Wednesday, May 30, 2018

.NET Core 2.1 Released

Good news: Microsoft just announced .NET Core 2.1 SDK. Let's understand what changes.
Photo by Anne Nyg√•rd on Unsplash

I've using the NET Core 2.1.0 RC 1 SDK for a couple of days already because I'm testing some SignalR.Core functionalities available initially for that revision and am very happy to know that the final is here.

Long-term Support

Microsoft also announced that this is a Long-term Support (LTS) version. What does that mean?
  • supported for three years
  • security improvements
  • added platform support 
  • superior performance
  • improved reliability
  • much easier to manage .NET Core and ASP.NET Core versions in project files and with self-contained application publishing.

Features

The most important features IMHO are listed below.

Performance and Reliability Improvements

As previously mentioned, there were significant gains related to performance on this version.

Improved Platform Support

Windows, Mac, Linux and Docker. There's a .net core version for everyone. The list keeps growing!

SignalR.Core

As I mentioned above, yes, the new SignalR.Core is finally available with this release. That's awesome news for those who are using this library and were waiting for that upgrade!

Razor Class Libraries

We can now embbed Razor in class libraries so Razor is used in your backend to build views and pages into reusable class libraries.

.NET Core Tools

This is a very important feature. Existing already in NPM, it basically allows us to install global applications from nuget packages. .NET Core tools run on all .NET Core supported operating system and chip architecture by default, with one set of binaries. Installing and using .NET Core tools is as simple as:
dotnet tool install -g dotnetsay
dotnetsay
The following existing DotNetCliReferenceTool tools have been converted to in-box tools.
  • dotnet watch
  • dotnet dev-certs
  • dotnet user-secrets
  • dotnet sql-cache
  • dotnet ef

Build Performance Improvements

Builds are faster on .Net Core 2.1. Here's a comparison from Microsoft:
.NET Core 2.1 Incremental Build-time performance improvements
Source: https://blogs.msdn.microsoft.com/dotnet/2018/05/30/announcing-net-core-2-1/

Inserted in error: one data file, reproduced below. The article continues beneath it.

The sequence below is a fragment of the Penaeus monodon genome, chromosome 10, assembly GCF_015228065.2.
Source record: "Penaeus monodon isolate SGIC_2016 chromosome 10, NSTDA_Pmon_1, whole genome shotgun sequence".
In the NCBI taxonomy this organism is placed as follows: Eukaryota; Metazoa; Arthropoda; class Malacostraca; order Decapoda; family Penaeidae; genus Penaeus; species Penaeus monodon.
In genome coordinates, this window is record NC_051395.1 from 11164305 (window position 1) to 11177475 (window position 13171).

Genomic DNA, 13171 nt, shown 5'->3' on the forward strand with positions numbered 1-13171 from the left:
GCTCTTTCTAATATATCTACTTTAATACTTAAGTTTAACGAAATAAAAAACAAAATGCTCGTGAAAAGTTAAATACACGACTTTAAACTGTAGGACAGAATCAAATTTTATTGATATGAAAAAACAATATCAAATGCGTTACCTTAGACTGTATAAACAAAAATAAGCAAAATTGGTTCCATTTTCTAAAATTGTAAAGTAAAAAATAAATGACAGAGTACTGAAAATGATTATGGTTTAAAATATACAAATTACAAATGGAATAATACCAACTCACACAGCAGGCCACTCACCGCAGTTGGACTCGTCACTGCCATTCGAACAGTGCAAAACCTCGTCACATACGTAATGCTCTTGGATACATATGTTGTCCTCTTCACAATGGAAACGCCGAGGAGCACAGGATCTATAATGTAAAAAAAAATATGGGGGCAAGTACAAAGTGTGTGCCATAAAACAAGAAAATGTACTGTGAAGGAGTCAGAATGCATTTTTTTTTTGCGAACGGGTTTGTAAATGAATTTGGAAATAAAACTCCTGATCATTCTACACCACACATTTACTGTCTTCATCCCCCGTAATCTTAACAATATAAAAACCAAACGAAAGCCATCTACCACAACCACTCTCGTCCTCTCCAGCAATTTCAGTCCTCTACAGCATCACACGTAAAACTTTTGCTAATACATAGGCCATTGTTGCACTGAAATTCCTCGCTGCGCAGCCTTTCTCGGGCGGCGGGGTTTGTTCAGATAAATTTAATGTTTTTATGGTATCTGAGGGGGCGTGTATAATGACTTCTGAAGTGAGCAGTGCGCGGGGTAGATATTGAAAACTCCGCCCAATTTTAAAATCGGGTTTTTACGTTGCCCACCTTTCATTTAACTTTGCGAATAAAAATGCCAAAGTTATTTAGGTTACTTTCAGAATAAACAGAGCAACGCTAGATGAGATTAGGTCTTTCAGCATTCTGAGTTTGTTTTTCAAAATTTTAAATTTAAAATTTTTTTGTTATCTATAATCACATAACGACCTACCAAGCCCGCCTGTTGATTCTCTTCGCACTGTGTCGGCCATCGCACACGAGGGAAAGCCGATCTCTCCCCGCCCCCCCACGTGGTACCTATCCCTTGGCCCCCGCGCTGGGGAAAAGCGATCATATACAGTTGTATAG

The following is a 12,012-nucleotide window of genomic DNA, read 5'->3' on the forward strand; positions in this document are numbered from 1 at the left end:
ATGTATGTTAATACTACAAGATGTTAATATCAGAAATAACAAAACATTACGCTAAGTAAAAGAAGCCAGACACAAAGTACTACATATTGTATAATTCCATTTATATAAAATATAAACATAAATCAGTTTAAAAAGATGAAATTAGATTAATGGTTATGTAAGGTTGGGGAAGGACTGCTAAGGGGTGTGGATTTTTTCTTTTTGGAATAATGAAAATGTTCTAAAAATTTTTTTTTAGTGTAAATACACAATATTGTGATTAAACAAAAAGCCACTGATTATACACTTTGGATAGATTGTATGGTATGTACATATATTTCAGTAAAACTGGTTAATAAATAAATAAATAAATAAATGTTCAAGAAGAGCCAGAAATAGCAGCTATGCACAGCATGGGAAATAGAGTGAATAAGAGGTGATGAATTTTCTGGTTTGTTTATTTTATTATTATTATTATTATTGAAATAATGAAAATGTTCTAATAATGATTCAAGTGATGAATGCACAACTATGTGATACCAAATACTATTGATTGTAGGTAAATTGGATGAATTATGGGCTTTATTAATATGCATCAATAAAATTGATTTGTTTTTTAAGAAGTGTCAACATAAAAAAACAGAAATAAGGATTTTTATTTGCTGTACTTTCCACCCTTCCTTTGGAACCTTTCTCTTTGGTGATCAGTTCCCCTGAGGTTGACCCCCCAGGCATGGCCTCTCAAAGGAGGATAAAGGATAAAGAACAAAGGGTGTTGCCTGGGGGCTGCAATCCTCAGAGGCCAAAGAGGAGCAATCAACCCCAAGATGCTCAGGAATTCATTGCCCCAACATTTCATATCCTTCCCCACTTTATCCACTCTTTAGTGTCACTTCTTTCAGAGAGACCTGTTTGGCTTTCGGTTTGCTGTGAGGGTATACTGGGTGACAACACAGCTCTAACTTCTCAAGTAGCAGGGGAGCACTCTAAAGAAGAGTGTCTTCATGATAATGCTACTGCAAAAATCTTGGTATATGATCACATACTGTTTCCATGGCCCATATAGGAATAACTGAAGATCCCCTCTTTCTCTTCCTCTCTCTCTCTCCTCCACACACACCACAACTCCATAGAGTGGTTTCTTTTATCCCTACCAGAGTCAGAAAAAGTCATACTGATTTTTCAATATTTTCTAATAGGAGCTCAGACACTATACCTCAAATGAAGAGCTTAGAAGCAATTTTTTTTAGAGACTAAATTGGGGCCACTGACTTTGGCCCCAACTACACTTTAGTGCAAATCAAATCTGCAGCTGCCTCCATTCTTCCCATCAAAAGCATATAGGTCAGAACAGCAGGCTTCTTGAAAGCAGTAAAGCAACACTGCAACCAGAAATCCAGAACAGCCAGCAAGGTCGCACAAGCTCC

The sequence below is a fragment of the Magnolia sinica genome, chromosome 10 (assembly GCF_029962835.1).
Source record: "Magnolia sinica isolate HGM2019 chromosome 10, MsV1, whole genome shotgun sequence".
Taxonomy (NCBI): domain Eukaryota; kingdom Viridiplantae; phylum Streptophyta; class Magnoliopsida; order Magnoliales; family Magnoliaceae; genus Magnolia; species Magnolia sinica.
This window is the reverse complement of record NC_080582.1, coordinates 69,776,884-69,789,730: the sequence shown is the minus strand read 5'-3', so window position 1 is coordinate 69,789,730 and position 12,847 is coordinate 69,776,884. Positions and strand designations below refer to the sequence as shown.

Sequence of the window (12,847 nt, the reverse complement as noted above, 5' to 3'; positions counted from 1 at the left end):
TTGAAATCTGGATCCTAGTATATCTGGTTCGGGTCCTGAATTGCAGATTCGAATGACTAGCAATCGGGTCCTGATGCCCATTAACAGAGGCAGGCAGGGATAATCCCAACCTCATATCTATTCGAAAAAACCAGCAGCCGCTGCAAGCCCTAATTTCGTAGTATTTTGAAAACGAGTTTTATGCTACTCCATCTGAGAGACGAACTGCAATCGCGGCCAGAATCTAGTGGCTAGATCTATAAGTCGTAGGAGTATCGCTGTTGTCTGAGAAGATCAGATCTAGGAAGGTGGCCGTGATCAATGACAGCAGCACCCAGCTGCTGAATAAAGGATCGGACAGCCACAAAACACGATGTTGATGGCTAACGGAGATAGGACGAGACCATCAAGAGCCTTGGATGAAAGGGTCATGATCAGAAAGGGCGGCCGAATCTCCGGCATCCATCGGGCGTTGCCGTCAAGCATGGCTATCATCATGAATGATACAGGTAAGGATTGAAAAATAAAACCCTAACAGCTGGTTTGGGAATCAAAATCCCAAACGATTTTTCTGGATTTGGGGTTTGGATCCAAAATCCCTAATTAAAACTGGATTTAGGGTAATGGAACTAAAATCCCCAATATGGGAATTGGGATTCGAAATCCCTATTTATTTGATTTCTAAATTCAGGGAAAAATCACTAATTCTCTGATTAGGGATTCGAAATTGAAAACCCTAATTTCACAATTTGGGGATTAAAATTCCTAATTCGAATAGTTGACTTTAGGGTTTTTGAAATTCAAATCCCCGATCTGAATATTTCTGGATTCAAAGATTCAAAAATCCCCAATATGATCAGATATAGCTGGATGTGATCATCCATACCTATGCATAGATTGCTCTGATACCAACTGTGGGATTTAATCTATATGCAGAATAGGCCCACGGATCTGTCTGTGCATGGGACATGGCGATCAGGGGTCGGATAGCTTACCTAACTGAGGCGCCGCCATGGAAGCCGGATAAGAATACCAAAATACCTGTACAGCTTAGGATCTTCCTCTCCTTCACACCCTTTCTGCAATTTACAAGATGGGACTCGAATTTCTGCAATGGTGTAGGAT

Docker Support 

Updated Docker images for .NET Core 2.1 are available at microsoft/dotnet on Docker Hub and contain many improvements and simplifications from Microsoft.

See Also

For more posts about .NET Core, please click here.

Monday, May 28, 2018

A simple introduction to RavenDB

RavenDB may be an excellent alternative for developers looking for a reliable, robust and friendly NoSql database. Read to understand.

In case you never heard of it, RavenDB is a fast, reliable and extensible NoSql database. Being a NoSql database, it has benefits and drawbacks over Sql databases. On this post, let's take a look at how RavenDB behaves with Linux, containers and .NET Core.

If you're interested in more information on why to use a NoSql database, please check this article.

Why RavenDB?

With so many big names in the NoSql market, why even consider RavenDB?

Easy to use

Raven is extremely easy and simple to use, either by developers and non-technical people. In a couple of minutes, non-technical users were able already to interact with the database with no major hiccups.

Multiplatform

RavenDB is multiplatform and can be installed on Linux, Windows, Mac, Docker and even on a Raspberry Pi. Installation is also straight-forward. On Windows and Linux, testing is as simple as downloading the executable, extracting and running the executable. On Docker, a simple docker pull solves.

Raven Studio

Raven Studio is the front-end to interact with RavenDB. It's the app responsible for making the user experience enjoyable for developers and non-developers alike. It’s included with any license, including the free community version.

Multiple Clients

RavenDB client can be accessed using the major programming languages in the market, including C#, Java, Node, Python, Ruby and Go!

Transactional NoSQL

RavenDB is the first non-relational database to achieve ACID across the entire database. Maintain the best of SQL while boosting your capacity to the next level.

Extensive Management Features

You can set up a distributed data cluster in minutes. Replicate your database in real time so you can be everywhere at once, and always available to your users.

Simple API with an embedded ORM

This is especially important to developers. It means easily creating/updating/deleting records, quicker to test and to release, no migration scripts, simple and powerful api. For example, this is how I insert a record in the database:
Example: a very simple insert operation in Raven.

Simple NoSQL Querying

RavenDB has powerful ways to do query including geospacial, faceted, full-text and map-reduce operations. But since most of the time, what you want is very easily available to you via the api and indexes.
Example: a very simple "select * from Category" query in RavenDB.

Extensive Querying Types

Apart from the simplicity shown above, RavenDB brings awesome querying support such as Full text search, Spatial, Facets and a built-in graph api.

Index Support

Indexes in RavenDB are one of the strongest points. Being a NoSql database, it's an intelligent solution to avoiding multiple requests to the database by merging multiple tables. We will also revise this in future posts.

In-Memory Database

RavenDB has an in-memory database that you can use to persist data from your application (and replace SqlLite for example) or, better yet, use in your tests so you have real db operations (in-memory) without the hassle of creating mocks and simulating your tests.

Extensions / Bundles